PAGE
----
President Barack Obama’s State of the Union address was an advertisement for his ideological fixity, and so he reiterated his unbending determination to close down the prison facility at Guantanamo Bay.
Gitmo is to him what Carthage was to Cato the Elder. It is an obsession, and it must not stand.
One of his first acts as president was to sign an executive order to close it down (having no idea what that would entail), and if he has to, he will send Marine One to evacuate the last of the detainees as he leaves office in January 2017.
He had in mind what would be his hard-left foreign-policy legacy long ago, no matter what the prudential considerations or the circumstances. He wanted to “end” the wars in Iraq and Afghanistan. Empty out Gitmo. And forge openings with Cuba and Iran.
Gitmo has never been an ideal arrangement. But it is hardly a national disgrace, either.
At the inception of the war on terror, the United States was confronted with a problem: What to do with people we knew to be dangerous but couldn’t readily try in our civilian courts? All these years later, that is still the crux of the issue.
Obama makes a practical and moral case against the prison. The practical case is, as he said Tuesday night, that terrorists use Gitmo to recruit. At times, he has called the facility “probably the No. 1 recruitment tool that is used by these jihadist organizations.”
That is laughable. The president won’t say that violent extremists are motivated by Islam, but he is certain that they are motivated by Guantanamo Bay. To believe his rhetoric, radical Islam isn’t a threat, but radical opposition to Guantanamo Bay is.
Of course, terrorists don’t lack for justifications for terror. They were attacking us before anyone had thought of Gitmo, and they will be attacking us once it is shuttered.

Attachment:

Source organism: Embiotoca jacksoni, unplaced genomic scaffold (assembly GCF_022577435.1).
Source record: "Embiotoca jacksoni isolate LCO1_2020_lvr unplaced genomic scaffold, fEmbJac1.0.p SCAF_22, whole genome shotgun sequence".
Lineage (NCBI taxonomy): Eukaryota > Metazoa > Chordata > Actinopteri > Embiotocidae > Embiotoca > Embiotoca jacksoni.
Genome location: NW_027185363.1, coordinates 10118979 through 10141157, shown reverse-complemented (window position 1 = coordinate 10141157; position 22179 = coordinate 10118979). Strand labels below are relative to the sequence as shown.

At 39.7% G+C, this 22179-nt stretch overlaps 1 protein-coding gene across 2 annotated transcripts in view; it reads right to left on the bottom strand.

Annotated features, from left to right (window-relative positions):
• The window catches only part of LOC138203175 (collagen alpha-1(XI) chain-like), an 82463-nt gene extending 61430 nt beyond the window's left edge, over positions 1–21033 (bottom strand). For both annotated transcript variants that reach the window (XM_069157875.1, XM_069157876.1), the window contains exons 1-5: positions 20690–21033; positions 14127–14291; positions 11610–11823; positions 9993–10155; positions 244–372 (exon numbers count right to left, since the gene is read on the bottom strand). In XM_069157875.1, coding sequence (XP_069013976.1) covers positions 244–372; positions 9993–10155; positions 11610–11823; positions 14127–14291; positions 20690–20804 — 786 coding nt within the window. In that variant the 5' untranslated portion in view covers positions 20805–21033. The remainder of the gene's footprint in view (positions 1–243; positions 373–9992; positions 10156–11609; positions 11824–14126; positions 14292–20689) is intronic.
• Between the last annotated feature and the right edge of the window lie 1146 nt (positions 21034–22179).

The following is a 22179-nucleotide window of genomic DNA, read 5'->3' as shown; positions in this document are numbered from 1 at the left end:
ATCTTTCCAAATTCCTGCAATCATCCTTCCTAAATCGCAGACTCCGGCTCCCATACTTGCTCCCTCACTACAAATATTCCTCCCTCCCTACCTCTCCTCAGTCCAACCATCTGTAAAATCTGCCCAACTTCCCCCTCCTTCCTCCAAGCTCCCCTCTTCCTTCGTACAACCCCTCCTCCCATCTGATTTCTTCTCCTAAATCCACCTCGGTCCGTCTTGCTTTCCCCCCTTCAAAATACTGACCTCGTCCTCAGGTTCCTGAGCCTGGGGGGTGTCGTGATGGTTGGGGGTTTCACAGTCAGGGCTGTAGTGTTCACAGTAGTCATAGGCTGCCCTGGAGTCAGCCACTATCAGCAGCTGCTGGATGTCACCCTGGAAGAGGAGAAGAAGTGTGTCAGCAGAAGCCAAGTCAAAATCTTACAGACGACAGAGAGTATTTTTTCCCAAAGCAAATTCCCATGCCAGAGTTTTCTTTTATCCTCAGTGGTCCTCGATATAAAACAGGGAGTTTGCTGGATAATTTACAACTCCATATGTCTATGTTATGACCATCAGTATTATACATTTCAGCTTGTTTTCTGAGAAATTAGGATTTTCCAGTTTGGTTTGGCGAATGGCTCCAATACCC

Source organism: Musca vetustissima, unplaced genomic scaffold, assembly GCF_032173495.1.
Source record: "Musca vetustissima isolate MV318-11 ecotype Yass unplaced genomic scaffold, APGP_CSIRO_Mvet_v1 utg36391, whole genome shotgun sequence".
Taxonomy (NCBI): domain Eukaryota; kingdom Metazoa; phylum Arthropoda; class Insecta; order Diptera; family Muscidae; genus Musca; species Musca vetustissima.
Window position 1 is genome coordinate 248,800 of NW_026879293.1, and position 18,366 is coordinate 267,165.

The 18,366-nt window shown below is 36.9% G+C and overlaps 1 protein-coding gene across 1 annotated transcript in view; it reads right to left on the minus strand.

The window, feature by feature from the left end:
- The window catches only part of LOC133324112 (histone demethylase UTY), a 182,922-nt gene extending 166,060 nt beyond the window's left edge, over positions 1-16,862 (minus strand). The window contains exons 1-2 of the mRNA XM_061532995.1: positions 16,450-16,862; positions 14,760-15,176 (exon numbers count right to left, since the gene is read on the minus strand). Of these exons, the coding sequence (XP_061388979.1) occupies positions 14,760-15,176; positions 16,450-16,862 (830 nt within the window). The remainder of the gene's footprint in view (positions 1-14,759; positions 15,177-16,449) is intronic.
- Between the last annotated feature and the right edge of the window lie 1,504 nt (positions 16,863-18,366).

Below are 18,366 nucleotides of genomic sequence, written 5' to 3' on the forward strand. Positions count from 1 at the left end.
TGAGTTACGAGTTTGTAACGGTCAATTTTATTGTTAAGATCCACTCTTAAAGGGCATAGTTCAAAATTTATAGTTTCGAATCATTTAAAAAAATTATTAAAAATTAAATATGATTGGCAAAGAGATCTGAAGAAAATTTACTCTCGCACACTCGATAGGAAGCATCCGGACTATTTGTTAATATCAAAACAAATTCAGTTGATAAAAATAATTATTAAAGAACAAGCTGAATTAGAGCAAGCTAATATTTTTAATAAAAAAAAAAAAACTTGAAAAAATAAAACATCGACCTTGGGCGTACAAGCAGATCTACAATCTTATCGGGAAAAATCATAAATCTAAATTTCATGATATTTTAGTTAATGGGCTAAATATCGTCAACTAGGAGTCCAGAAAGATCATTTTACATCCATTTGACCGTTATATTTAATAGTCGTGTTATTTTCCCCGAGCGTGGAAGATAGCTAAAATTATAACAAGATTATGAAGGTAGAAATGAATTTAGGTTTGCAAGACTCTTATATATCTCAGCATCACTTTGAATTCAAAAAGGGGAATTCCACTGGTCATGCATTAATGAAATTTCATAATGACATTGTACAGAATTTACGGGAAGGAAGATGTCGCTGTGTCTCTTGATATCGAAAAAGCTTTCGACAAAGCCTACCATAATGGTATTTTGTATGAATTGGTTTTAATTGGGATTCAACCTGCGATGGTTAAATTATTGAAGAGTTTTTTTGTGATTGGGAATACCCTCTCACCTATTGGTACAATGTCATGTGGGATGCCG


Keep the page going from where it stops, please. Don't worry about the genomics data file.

Remember when the Iraq War was the greatest terrorist recruiting tool? Since we have gotten out of Iraq, there are probably more terrorists, who are certainly better equipped and hold more territory, than at the height of the war there.
We could curl up in a passive and inoffensive crouch, and that still wouldn’t stop radical Islam from attacking us. Its drive to kill and dominate emanates from the insatiable vortex of a totalitarian ideology.
As for the moral case, the president expressed it in the State of the Union with that preening cliché, “It’s not who we are.”
We aren’t the kind of people who hold enemy combatants during wartime? As a general proposition, this is false and nonsensical, and Gitmo in particular by now is more than a blip. It has been open since 2002. It still houses more than 100 detainees, and congressional majorities repeatedly have thrown up obstacles to closing it.
If the sin of Gitmo is holding enemy combatants without trial, that is going to happen no matter what. Even Obama’s own task force to study Gitmo several years ago concluded that, at that time, there were 48 detainees “too dangerous to transfer but not feasible for prosecution.”
If, as the administration prefers, these type of detainees go to Fort Leavenworth, then that prison would merely become the next alleged stain on American honor.
The reason to keep Gitmo open is that we can’t trust other countries to hold the worst of the worst. The rough recidivism rate of all detainees released from Gitmo so far is 30 percent. A risk of bringing them here to be jailed is that judges, prone to imposing their policy preferences, will find a way to order their release.
In 2013, Obama called Gitmo “a symbol around the world for an America that flouts the rule of law.” Maybe it would be less so if the president of the United States didn’t partake of the cheap moral umbrage over it.
— Rich Lowry is the editor of National Review. He can be reached via e-mail: email@example.com. © 2015 King Features Syndicate